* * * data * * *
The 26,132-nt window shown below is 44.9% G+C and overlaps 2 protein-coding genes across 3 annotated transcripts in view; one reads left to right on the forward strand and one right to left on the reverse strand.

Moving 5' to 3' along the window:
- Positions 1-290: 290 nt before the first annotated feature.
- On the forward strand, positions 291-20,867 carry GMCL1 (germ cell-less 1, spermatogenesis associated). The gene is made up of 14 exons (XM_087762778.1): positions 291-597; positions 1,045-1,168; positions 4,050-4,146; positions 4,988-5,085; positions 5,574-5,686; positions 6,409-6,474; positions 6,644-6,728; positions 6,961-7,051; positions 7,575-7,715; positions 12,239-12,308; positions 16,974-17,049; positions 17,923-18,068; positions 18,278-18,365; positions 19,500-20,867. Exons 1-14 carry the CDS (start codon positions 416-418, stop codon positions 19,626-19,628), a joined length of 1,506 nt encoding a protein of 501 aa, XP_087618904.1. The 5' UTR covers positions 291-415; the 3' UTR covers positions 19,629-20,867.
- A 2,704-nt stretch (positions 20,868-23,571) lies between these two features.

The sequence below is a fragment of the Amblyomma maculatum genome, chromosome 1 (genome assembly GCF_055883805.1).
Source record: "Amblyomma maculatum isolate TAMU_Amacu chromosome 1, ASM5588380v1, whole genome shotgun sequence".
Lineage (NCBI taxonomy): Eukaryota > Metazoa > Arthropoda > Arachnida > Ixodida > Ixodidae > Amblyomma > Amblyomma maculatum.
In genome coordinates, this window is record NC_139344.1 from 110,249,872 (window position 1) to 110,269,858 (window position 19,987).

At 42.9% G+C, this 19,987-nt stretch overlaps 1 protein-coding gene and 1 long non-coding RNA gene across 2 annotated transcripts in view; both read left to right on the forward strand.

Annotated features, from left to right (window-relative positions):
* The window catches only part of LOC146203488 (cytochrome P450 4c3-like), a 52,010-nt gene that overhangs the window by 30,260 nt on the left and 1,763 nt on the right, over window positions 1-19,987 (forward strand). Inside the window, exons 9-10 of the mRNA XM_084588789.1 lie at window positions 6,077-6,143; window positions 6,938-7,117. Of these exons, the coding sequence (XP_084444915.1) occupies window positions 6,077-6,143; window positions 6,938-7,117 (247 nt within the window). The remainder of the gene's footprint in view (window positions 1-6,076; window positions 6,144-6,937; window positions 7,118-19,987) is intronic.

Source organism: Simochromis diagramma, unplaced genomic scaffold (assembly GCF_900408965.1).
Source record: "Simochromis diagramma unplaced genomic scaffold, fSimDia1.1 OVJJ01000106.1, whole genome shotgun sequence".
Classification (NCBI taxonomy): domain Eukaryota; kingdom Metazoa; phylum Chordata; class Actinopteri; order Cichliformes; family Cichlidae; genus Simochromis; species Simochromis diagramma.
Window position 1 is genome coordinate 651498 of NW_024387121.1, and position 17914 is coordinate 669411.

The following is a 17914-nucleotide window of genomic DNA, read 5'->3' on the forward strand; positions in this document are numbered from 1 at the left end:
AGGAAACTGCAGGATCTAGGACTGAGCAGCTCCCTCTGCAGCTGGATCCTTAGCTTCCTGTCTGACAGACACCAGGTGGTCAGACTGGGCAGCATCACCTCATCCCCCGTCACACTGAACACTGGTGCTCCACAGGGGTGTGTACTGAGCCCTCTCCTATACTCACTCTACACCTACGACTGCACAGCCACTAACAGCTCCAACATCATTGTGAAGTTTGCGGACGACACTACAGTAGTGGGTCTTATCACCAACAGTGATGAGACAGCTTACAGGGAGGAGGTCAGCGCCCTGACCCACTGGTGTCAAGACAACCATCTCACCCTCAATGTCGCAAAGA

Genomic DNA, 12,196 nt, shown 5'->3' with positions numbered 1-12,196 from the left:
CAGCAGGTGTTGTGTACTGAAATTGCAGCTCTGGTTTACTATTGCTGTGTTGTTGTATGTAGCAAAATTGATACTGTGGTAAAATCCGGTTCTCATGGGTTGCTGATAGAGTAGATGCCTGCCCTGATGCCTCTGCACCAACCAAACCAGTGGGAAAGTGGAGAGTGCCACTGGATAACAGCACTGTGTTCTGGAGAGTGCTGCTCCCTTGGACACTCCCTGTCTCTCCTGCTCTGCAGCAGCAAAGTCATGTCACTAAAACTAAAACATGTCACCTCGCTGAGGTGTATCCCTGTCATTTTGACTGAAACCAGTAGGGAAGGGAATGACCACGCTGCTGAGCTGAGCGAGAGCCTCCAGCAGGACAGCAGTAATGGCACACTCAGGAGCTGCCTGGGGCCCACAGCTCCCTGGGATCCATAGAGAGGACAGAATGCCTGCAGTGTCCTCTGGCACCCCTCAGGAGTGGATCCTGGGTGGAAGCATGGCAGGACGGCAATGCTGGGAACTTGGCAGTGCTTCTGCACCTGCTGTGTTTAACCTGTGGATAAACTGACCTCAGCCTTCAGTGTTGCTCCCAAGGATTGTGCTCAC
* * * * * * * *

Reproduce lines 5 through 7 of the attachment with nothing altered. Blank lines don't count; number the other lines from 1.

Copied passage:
- A 2,704-nt stretch (positions 20,868-23,571) lies between these two features.

The sequence below is a fragment of the Amblyomma maculatum genome, chromosome 1 (genome assembly GCF_055883805.1).
Source record: "Amblyomma maculatum isolate TAMU_Amacu chromosome 1, ASM5588380v1, whole genome shotgun sequence".